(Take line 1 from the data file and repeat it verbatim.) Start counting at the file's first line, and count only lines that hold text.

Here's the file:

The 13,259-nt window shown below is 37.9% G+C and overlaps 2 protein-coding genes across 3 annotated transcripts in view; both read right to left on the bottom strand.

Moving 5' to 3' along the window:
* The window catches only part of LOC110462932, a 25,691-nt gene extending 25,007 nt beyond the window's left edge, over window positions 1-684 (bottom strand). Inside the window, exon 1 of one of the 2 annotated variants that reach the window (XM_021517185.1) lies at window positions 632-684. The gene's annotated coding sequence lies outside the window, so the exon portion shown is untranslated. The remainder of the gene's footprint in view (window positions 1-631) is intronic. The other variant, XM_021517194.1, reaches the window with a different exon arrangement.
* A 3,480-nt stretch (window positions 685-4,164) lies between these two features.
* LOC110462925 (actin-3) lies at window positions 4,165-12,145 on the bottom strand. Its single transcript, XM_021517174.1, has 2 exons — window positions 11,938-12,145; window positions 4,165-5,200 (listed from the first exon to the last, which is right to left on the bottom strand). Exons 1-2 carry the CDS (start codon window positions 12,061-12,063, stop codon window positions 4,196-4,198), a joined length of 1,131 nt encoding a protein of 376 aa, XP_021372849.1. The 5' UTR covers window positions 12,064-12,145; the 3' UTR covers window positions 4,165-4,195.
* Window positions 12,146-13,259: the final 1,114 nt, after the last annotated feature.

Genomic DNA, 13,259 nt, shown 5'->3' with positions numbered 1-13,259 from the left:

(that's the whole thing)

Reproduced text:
The 13,259-nt window shown below is 37.9% G+C and overlaps 2 protein-coding genes across 3 annotated transcripts in view; both read right to left on the bottom strand.